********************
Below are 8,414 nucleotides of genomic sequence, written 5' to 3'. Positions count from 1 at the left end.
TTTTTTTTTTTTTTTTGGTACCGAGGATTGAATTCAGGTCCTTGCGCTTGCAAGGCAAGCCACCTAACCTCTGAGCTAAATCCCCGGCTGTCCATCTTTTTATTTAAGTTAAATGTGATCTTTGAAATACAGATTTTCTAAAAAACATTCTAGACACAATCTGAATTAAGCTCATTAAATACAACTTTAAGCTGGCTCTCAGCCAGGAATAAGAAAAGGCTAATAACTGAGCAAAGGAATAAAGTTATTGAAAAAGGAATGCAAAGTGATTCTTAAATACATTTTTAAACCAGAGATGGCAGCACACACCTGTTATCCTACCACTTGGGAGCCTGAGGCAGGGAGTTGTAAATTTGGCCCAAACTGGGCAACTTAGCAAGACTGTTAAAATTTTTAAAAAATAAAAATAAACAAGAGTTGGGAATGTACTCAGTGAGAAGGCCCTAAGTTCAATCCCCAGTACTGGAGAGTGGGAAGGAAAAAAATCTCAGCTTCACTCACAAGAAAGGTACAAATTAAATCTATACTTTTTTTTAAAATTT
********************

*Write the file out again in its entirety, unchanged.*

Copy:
Below are 8,414 nucleotides of genomic sequence, written 5' to 3'. Positions count from 1 at the left end.
TTTTTTTTTTTTTTTTGGTACCGAGGATTGAATTCAGGTCCTTGCGCTTGCAAGGCAAGCCACCTAACCTCTGAGCTAAATCCCCGGCTGTCCATCTTTTTATTTAAGTTAAATGTGATCTTTGAAATACAGATTTTCTAAAAAACATTCTAGACACAATCTGAATTAAGCTCATTAAATACAACTTTAAGCTGGCTCTCAGCCAGGAATAAGAAAAGGCTAATAACTGAGCAAAGGAATAAAGTTATTGAAAAAGGAATGCAAAGTGATTCTTAAATACATTTTTAAACCAGAGATGGCAGCACACACCTGTTATCCTACCACTTGGGAGCCTGAGGCAGGGAGTTGTAAATTTGGCCCAAACTGGGCAACTTAGCAAGACTGTTAAAATTTTTAAAAAATAAAAATAAACAAGAGTTGGGAATGTACTCAGTGAGAAGGCCCTAAGTTCAATCCCCAGTACTGGAGAGTGGGAAGGAAAAAAATCTCAGCTTCACTCACAAGAAAGGTACAAATTAAATCTATACTTTTTTTTAAAATTT